I’m not saying they’re wrong

Just last weekend I spent some time in two different airports, one large and one very small, but ended up with two very similar experiences.

airplane testing

That time I checked in the airport terminal and no one noticed.

My personal choice is to opt out of the body scanners. I am not going to question anyone else’s decision or security techniques, but with the devices I wear, it is the decision that makes me feel the most confident.

The routine was the same at both airports. I unpack my laptop and put it in a bin. I take off my shoes (and belt) and put them in a separate bin with my baggie of liquids. I make sure my bags and bins are headed into the x-ray machine before I turn to the TSA representative and tell him or her that I am opting out of the body scanner.

On my flight out, at a very busy airport, the official asked me if I had a reason to opt out.

“Yes. I do.”

“Can I ask what it is?”

(You can, but you shouldn’t. It really isn’t any of your business.)

“Yes. I have medical devices that cannot go through the body scanner.”

“The body scanner is safe.”

“Actually it voids the warranties on my devices and I don’t have $8000, so I am going to opt out.”

“Female assist!”

It turns out that agent was the same one that ultimately did my pat down. I heard another agent mention to her that they were short-staffed that afternoon.

As I was putting my shoes and belt back on, a woman who had been behind me in the security line asked me if I had actually had a reason for opting out. Still excited about my trip and deciding not to be annoyed, I briefly answered her personal question as well.


On the way to the airport at the end of the weekend, I ended up talking to my friends about accommodations at public places and not being too embarrassed/ashamed/shy to ask for the services we deserve. As a somewhat stubborn adult, it is pretty easy for me to stand up for myself but I wonder how hard it is for children and young adults with diabetes. It’s also just frustrating to me that I have to over and over again.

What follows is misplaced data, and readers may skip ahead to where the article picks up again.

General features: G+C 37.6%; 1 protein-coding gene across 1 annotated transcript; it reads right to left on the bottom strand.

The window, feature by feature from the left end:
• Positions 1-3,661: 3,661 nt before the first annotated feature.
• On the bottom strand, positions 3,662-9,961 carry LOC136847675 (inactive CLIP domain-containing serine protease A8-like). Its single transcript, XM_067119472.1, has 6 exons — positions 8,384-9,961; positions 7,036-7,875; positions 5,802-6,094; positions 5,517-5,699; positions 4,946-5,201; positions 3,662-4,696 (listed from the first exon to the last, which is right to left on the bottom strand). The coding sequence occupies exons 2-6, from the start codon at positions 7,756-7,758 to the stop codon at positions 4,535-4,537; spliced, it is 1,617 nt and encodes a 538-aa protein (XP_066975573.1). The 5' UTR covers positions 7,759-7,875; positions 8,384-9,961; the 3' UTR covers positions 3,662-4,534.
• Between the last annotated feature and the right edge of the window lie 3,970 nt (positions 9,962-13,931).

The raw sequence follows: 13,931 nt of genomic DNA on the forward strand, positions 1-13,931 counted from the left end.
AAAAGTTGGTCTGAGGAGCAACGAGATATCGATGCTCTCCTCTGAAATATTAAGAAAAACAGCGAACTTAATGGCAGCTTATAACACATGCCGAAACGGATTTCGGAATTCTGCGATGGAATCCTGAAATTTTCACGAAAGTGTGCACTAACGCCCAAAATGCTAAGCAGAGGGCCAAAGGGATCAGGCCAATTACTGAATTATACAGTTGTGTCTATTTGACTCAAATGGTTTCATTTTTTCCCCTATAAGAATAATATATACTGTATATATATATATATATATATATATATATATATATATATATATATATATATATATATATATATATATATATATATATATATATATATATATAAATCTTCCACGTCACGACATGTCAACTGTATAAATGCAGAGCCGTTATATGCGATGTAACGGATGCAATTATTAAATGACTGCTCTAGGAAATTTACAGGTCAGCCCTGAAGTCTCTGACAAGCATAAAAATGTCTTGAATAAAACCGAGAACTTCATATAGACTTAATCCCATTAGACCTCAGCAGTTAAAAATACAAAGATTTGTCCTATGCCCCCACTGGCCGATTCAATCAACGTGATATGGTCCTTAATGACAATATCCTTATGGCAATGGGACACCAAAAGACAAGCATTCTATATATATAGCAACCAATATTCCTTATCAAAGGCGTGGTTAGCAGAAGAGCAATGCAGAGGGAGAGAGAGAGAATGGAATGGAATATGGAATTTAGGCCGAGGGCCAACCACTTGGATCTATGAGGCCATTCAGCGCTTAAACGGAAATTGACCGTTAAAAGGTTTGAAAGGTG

airplane testing 2

That other time I checked in my airplane seat and no one asked me anything.

At the airport, I found myself in almost the exact same conversation as I had just a few days before. I asserted my rights again. I defended my position again. I got a pat down instead of the body scanner again.

It was probably no more than a 10 minute inconvenience each time. But it’s not really about the amount of time it takes.

I’m not saying they’re wrong. There are a lot of unknowns in the security technology. There are a lot of unknowns in diabetes device technology. That’s why I prefer to play it safe.

I just wish I wasn’t forced to disclose my medical condition in a crowded security line in front of a bunch of strangers to effectively assert my rights.


  • Cara says:

    I opt out as well. I’ve always kind of wondered if when they asked me “Do you have a reason?” and I said “No.” what would happen. I mean, obviously, I’d have to tell them when they did the pat down. But I wonder how hard of a time I’d get if I told them that I was just opting out because I WANTED to opt out.

  • Lisa says:

    I rarely do air travel so I haven’t flown anywhere since I got my defibrillator, but I dread the day that I need to.

  • Racheal says:

    You are so right. I have never thought of it that way. When I went through with Elyssa I was announcing to every TSA agent that was patting Elyssa down or swabbing everything that she had on that she was Type 1 and that’s why she has a pump. When she gets older she’s probably not going to want me telling everyone like that.

  • Jeff says:

    I’ve started asking TSA agents why it isn’t possible to get an “I’m not a terrorist; I just have a medical device” card as they perform my extra (not very thorough) pat-down and explosive residue test. Usually they’re sympathetic–sometimes even apologetic–although occasionally an agent will counter with something like, “How do we know you’re not a terrorist?” I usually just give them a dirty look and ask them how they know all of the people going through the super-fast TSA pre-screen line aren’t terrorists.

    I think you’re doing the right thing to opt-out, and it’s something I would totally do, too, if it weren’t for that one time I did it and it was way, way too uncomfortable. And we shouldn’t have to tell anyone why we’re opting out.

  • Wendy says:

    Thank you for setting such an awesome example of empowerment for my little T1!!! I loved hanging out with you and hope we can do it again 🙂

  • Warranty voider says:

    I continue to wear my pump through the AIT machine. If I wear it on the front part of my belt (around 1:00pm), the machine rarely picks it up. Usually it just results in an ETD test.

    I had been doing this for a year or two before I realized it would void the warranty or was strongly discouraged by Medtronic. I don’t see a reason to stop now.

  • […] Nicastro has been spending a lot of time in airports recently, and over at Moments of Wonderful she takes some issue with how the TSA treats people who prefer to opt out of body scanners. What do you […]

  • Jeff says:

    Just to follow up… I had to get a replacement Medtronic pump after going through airport security. A new pump started giving “motor error” alarms after going through the full-body scanners. Same as another one had done after a previous trip.

    So, I’m not sending the device through a scanner again.

Leave a Comment